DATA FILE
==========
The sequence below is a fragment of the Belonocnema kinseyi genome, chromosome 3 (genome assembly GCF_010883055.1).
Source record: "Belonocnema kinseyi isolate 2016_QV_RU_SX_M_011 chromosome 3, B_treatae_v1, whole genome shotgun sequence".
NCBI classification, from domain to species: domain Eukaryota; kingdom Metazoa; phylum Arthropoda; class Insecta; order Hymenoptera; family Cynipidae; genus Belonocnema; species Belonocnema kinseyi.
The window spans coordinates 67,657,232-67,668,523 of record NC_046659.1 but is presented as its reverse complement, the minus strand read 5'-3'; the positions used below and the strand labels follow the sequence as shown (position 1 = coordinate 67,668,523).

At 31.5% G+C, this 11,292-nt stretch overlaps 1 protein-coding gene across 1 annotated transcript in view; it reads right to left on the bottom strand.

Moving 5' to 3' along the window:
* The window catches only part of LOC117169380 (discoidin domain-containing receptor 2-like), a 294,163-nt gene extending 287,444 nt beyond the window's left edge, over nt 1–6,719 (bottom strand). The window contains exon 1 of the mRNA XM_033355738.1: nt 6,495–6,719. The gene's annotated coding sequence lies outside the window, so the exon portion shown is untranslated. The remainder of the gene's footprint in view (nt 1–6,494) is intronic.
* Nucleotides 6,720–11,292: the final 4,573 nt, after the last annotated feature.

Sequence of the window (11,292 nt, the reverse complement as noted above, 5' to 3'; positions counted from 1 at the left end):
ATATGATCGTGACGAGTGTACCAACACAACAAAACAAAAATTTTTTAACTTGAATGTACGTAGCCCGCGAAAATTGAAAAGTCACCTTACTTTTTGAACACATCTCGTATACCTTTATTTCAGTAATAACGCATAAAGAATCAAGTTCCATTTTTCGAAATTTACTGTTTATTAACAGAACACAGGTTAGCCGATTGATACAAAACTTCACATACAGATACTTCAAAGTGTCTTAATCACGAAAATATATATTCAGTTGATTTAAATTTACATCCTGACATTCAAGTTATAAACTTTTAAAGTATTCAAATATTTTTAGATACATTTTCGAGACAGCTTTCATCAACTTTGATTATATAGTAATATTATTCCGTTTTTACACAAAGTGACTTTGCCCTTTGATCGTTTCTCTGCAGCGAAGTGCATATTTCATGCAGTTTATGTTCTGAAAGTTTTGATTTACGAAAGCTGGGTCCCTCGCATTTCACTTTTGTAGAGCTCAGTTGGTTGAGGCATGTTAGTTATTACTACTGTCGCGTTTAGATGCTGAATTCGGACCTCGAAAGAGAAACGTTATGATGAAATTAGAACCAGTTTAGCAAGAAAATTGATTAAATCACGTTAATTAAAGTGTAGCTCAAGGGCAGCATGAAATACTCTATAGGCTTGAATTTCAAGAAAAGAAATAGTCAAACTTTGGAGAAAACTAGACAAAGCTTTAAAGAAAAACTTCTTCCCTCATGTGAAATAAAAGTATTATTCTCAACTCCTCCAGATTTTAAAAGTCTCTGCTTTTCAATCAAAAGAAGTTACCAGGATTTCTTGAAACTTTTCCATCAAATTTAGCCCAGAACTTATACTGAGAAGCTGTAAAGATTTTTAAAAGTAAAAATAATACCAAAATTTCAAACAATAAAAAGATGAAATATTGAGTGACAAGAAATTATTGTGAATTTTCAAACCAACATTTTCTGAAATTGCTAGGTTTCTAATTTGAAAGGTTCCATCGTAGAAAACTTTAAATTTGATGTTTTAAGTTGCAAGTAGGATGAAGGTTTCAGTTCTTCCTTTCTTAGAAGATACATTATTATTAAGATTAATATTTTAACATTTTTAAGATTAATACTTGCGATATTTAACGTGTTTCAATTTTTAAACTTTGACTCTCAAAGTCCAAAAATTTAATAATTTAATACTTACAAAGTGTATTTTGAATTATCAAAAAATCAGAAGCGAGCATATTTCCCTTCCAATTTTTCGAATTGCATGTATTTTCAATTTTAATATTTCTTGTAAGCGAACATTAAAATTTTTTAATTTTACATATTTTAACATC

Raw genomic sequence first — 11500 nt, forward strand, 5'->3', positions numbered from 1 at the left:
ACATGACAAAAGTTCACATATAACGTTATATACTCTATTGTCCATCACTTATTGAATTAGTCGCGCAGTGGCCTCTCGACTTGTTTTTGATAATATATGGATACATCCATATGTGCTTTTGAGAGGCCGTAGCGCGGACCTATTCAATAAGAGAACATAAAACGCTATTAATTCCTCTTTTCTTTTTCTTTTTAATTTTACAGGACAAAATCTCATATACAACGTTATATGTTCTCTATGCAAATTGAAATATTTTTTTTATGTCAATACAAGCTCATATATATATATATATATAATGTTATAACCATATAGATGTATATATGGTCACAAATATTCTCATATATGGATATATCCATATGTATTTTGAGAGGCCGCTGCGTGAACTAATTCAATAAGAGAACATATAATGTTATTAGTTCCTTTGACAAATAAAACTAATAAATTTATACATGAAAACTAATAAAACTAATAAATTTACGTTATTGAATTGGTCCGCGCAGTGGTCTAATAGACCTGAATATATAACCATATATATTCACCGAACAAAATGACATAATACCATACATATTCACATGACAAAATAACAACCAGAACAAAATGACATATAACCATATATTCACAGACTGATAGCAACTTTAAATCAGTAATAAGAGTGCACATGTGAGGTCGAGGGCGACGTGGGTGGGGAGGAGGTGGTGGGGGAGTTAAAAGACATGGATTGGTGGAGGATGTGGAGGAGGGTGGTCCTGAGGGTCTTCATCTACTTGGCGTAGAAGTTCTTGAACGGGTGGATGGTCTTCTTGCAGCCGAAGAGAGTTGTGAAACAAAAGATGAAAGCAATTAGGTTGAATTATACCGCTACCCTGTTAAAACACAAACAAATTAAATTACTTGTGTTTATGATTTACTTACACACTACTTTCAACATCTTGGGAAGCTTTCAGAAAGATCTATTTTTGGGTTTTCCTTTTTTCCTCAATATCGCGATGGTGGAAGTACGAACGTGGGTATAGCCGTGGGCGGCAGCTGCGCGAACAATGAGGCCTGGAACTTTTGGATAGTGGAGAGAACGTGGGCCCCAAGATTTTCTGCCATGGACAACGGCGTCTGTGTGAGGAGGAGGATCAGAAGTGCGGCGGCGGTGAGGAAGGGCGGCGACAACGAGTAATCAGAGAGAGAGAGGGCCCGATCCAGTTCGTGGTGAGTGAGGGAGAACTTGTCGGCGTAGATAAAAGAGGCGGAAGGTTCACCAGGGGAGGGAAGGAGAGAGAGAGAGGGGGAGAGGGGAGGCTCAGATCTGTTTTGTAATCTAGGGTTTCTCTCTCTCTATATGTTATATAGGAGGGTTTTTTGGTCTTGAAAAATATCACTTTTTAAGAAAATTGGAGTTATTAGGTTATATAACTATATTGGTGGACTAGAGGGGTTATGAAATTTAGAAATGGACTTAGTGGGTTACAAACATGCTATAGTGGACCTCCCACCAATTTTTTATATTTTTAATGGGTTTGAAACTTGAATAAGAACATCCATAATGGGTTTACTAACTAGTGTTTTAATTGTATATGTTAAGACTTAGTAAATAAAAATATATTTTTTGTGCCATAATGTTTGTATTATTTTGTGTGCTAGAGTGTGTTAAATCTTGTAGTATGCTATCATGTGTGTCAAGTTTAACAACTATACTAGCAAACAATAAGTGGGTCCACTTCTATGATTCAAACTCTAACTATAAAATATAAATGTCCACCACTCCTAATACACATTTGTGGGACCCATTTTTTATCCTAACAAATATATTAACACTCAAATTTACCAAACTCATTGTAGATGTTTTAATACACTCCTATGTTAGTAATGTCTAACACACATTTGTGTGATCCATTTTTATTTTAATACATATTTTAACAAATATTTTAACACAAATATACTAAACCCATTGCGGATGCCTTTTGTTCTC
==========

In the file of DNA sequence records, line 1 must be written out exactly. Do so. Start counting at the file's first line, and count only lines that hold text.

The sequence below is a fragment of the Belonocnema kinseyi genome, chromosome 3 (genome assembly GCF_010883055.1).